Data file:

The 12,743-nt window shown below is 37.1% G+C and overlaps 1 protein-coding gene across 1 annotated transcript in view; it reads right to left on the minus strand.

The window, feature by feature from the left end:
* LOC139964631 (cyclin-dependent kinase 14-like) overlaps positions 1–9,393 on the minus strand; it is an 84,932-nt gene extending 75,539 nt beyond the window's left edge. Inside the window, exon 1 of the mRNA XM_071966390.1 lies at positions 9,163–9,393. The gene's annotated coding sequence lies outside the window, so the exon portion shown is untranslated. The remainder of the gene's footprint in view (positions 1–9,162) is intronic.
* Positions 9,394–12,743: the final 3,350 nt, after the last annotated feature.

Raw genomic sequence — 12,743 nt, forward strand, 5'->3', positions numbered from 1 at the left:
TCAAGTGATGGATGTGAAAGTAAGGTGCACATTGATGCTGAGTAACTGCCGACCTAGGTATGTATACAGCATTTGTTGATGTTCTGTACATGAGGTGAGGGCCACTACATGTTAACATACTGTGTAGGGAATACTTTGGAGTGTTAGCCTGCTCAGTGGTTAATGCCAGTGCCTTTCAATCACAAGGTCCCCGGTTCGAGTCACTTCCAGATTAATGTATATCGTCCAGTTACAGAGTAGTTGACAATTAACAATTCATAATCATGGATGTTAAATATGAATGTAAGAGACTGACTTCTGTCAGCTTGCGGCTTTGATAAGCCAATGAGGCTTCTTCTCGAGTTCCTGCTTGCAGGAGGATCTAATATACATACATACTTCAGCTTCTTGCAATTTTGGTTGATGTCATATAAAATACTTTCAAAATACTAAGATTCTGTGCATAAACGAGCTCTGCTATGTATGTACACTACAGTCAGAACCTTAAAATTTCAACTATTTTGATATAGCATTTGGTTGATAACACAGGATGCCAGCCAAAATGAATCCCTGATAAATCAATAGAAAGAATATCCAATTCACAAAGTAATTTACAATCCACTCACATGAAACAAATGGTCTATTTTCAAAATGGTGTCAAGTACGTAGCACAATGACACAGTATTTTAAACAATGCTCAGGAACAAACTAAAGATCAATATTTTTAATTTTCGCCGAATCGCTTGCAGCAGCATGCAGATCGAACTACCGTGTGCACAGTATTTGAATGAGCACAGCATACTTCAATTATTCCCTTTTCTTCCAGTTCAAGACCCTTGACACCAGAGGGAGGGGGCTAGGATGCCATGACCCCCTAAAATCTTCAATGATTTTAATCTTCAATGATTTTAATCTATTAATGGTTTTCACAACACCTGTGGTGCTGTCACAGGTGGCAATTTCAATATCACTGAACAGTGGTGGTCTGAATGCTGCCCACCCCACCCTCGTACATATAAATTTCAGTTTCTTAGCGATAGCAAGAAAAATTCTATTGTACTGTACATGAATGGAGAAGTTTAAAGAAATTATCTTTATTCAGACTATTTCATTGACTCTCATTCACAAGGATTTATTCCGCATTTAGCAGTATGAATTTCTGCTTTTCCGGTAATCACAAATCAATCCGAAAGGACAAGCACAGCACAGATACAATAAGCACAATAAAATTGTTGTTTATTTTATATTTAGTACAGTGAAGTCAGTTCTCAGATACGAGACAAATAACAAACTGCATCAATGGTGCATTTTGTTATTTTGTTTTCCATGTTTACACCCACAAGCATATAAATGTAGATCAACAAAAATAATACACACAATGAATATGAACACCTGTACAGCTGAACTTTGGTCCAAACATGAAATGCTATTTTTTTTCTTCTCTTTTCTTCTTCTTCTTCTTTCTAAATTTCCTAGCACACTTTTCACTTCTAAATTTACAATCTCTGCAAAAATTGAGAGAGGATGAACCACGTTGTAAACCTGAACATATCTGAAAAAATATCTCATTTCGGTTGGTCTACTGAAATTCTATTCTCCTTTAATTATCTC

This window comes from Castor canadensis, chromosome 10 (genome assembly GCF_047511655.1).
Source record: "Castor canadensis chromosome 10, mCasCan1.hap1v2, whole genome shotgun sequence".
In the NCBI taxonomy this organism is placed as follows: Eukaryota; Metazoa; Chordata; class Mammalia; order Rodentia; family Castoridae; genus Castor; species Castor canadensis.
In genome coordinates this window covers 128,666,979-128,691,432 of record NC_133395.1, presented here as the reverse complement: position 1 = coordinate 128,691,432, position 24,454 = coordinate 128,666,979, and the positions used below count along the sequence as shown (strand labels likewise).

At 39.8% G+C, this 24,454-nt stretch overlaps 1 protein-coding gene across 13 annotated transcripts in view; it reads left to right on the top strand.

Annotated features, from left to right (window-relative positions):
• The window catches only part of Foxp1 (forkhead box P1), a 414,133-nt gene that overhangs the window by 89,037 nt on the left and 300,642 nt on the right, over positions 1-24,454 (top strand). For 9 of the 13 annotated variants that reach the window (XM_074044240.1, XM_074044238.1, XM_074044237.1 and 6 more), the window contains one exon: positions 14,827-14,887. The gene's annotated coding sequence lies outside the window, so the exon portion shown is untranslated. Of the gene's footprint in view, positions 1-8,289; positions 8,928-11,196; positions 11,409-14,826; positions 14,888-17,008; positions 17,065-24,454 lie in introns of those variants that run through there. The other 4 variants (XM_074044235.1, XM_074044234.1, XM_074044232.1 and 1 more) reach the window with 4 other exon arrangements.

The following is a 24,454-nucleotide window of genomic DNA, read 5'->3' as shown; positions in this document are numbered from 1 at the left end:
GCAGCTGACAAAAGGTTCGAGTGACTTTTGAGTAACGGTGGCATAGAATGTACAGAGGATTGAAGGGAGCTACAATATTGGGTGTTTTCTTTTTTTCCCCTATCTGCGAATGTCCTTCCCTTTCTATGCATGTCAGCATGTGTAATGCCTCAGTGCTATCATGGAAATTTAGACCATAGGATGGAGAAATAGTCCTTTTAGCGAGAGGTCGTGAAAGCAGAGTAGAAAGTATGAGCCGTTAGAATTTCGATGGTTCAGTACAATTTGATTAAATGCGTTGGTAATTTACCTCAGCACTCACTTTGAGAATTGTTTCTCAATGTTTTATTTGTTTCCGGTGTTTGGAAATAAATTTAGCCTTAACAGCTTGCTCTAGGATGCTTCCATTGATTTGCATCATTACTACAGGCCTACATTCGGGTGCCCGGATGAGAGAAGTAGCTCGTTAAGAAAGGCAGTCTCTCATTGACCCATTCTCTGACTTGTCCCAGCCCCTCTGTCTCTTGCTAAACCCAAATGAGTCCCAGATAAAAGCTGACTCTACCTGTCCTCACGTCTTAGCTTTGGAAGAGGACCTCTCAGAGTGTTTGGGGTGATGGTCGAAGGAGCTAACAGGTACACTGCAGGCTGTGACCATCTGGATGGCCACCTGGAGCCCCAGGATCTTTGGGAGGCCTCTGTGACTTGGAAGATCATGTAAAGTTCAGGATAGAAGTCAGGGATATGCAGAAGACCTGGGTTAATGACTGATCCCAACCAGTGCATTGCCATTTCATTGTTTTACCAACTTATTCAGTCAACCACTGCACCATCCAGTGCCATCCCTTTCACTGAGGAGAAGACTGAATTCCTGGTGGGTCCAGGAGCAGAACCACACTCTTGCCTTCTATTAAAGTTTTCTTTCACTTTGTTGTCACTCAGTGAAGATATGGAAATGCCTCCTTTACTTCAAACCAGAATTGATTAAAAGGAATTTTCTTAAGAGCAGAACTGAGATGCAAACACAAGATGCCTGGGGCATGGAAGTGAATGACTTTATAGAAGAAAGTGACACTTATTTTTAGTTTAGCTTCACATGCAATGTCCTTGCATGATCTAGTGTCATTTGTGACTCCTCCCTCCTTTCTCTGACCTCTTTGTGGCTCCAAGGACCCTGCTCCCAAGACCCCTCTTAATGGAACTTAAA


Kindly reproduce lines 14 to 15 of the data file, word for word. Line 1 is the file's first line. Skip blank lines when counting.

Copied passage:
The following is a 24,454-nucleotide window of genomic DNA, read 5'->3' as shown; positions in this document are numbered from 1 at the left end:
GCAGCTGACAAAAGGTTCGAGTGACTTTTGAGTAACGGTGGCATAGAATGTACAGAGGATTGAAGGGAGCTACAATATTGGGTGTTTTCTTTTTTTCCCCTATCTGCGAATGTCCTTCCCTTTCTATGCATGTCAGCATGTGTAATGCCTCAGTGCTATCATGGAAATTTAGACCATAGGATGGAGAAATAGTCCTTTTAGCGAGAGGTCGTGAAAGCAGAGTAGAAAGTATGAGCCGTTAGAATTTCGATGGTTCAGTACAATTTGATTAAATGCGTTGGTAATTTACCTCAGCACTCACTTTGAGAATTGTTTCTCAATGTTTTATTTGTTTCCGGTGTTTGGAAATAAATTTAGCCTTAACAGCTTGCTCTAGGATGCTTCCATTGATTTGCATCATTACTACAGGCCTACATTCGGGTGCCCGGATGAGAGAAGTAGCTCGTTAAGAAAGGCAGTCTCTCATTGACCCATTCTCTGACTTGTCCCAGCCCCTCTGTCTCTTGCTAAACCCAAATGAGTCCCAGATAAAAGCTGACTCTACCTGTCCTCACGTCTTAGCTTTGGAAGAGGACCTCTCAGAGTGTTTGGGGTGATGGTCGAAGGAGCTAACAGGTACACTGCAGGCTGTGACCATCTGGATGGCCACCTGGAGCCCCAGGATCTTTGGGAGGCCTCTGTGACTTGGAAGATCATGTAAAGTTCAGGATAGAAGTCAGGGATATGCAGAAGACCTGGGTTAATGACTGATCCCAACCAGTGCATTGCCATTTCATTGTTTTACCAACTTATTCAGTCAACCACTGCACCATCCAGTGCCATCCCTTTCACTGAGGAGAAGACTGAATTCCTGGTGGGTCCAGGAGCAGAACCACACTCTTGCCTTCTATTAAAGTTTTCTTTCACTTTGTTGTCACTCAGTGAAGATATGGAAATGCCTCCTTTACTTCAAACCAGAATTGATTAAAAGGAATTTTCTTAAGAGCAGAACTGAGATGCAAACACAAGATGCCTGGGGCATGGAAGTGAATGACTTTATAGAAGAAAGTGACACTTATTTTTAGTTTAGCTTCACATGCAATGTCCTTGCATGATCTAGTGTCATTTGTGACTCCTCCCTCCTTTCTCTGACCTCTTTGTGGCTCCAAGGACCCTGCTCCCAAGACCCCTCTTAATGGAACTTAAA